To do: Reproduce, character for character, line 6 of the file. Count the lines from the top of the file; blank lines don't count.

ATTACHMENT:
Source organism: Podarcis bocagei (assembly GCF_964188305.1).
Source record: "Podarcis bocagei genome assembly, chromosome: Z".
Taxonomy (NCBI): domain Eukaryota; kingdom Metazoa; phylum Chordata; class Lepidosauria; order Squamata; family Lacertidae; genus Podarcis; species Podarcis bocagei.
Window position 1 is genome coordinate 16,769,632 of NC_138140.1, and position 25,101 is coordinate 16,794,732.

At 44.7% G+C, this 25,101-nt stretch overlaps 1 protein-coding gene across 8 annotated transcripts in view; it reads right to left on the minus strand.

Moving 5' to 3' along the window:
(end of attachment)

Moving 5' to 3' along the window: